Apr 18, 2017

Artificial Intelligence is really good at predicting heart attacks

Better than the guidelines doctors use, in fact. That's the conclusion of a new study written up in Science magazine. Here's how they tested it: A UK epidemiologist and his colleagues tested four machine-learning algorithms against the doctors' guidelines, to see how well they could predict which patients would have heart troubles based on 2005 medical records. Sure enough, the artificial intelligence programs did a better job of predicting who actually had heart attacks and other problems within the next 10 years.

What it means: If computers can teach themselves, they may be able to account for a lot of random factors with people's health, more than doctors can keep track of themselves. If these programs had actually been used, the study's authors said, 355 people's lives could have been saved.

Yes, but: Given how much trouble doctors have had with electronic medical records, are they really going to be enthusiastic about adding even more technology to their practices?

Go deeper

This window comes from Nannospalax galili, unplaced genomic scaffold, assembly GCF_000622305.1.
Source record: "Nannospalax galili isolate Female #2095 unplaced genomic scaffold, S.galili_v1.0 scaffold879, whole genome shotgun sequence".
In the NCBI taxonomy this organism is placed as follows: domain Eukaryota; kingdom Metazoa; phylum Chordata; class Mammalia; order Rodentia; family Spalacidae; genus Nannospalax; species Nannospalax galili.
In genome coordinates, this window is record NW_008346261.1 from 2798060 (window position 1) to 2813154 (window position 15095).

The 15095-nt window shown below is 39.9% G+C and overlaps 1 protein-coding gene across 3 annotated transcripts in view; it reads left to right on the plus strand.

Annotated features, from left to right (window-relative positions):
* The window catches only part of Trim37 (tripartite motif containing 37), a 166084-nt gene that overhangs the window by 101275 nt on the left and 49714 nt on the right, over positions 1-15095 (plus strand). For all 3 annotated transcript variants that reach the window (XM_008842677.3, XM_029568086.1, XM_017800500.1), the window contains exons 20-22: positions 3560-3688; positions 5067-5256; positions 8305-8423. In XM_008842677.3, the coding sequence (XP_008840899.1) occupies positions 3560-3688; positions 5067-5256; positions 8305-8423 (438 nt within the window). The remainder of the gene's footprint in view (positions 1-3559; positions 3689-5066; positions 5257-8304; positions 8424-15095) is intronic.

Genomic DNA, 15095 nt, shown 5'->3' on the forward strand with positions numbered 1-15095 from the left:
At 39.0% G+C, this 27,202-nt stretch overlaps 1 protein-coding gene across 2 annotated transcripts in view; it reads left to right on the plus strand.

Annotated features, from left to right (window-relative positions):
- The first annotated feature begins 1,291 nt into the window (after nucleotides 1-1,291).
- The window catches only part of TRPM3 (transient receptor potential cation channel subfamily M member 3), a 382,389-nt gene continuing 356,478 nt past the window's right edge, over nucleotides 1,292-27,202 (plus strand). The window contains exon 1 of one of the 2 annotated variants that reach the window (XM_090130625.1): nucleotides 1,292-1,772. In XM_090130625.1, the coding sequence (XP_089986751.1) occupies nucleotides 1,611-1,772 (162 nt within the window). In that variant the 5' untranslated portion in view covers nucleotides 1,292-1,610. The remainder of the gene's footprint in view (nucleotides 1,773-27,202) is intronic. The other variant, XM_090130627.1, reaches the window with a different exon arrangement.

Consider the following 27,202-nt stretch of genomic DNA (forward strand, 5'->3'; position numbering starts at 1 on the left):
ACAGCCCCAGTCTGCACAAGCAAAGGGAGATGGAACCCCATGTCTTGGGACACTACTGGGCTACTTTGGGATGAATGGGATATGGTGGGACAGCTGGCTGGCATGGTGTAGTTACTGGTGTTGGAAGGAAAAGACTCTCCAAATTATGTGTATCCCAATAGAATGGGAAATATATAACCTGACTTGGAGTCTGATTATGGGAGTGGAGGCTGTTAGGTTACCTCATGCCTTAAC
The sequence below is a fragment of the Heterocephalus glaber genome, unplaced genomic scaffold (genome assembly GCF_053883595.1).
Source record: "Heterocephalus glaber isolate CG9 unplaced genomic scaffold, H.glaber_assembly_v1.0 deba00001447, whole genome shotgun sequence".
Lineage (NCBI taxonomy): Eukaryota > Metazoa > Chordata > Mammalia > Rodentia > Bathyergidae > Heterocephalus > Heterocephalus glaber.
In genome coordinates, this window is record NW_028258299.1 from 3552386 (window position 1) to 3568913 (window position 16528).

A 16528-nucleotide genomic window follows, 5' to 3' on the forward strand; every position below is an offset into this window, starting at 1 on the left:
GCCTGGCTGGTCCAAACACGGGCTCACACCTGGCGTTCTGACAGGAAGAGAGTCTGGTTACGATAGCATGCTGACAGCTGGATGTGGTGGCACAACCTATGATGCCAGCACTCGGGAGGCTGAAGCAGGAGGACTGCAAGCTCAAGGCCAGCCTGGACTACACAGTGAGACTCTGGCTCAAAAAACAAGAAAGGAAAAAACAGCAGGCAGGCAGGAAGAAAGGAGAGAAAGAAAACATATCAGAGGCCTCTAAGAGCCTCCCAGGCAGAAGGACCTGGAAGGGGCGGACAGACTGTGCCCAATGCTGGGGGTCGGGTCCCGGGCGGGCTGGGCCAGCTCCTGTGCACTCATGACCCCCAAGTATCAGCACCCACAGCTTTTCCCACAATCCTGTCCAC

Pandemic and protests can't stop the stock market

Traders work on the floor of the NYSE. Photo: Spencer Platt/Getty Images.

United States equities were on pace to open higher Monday following big gains in Asia and Europe and a risk-on bid in currency markets.

Why it matters: Stock markets could continue to rise despite an unprecedented global pandemic, violent protests over police violence in the U.S. not seen since the 1960s, and spiking tensions between the world's two largest economies.

2 hours ago - Sports

The sports world speaks up about death of George Floyd

Celtics guard Jaylen Brown. Screenshot: Jaylen Brown/Instagram

There was a time when a months-long sports absence would have silenced athletes, leaving them without a platform to reach fans or make their voices heard.

Why it matters: But now that athletes boast massive social media followings and no longer need live game broadcasts or media outlets to reach millions, they're speaking out en masse amid protests over the death of George Floyd and other police-related killings of black people — delivering messages of frustration and unity, despite their leagues not currently operating.

The technology of witnessing brutality

Charging Alabama state troopers pass by fallen demonstrators in Selma on March 7, 1965. Photo: Bettmann/Getty Images

The ways Americans capture and share records of racist violence and police misconduct keep changing, but the pain of the underlying injustices they chronicle remains a stubborn constant.

Driving the news: After George Floyd's death at the hands of Minneapolis police sparked wide protests, Minnesota Gov. Tim Walz said, “Thank God a young person had a camera to video it."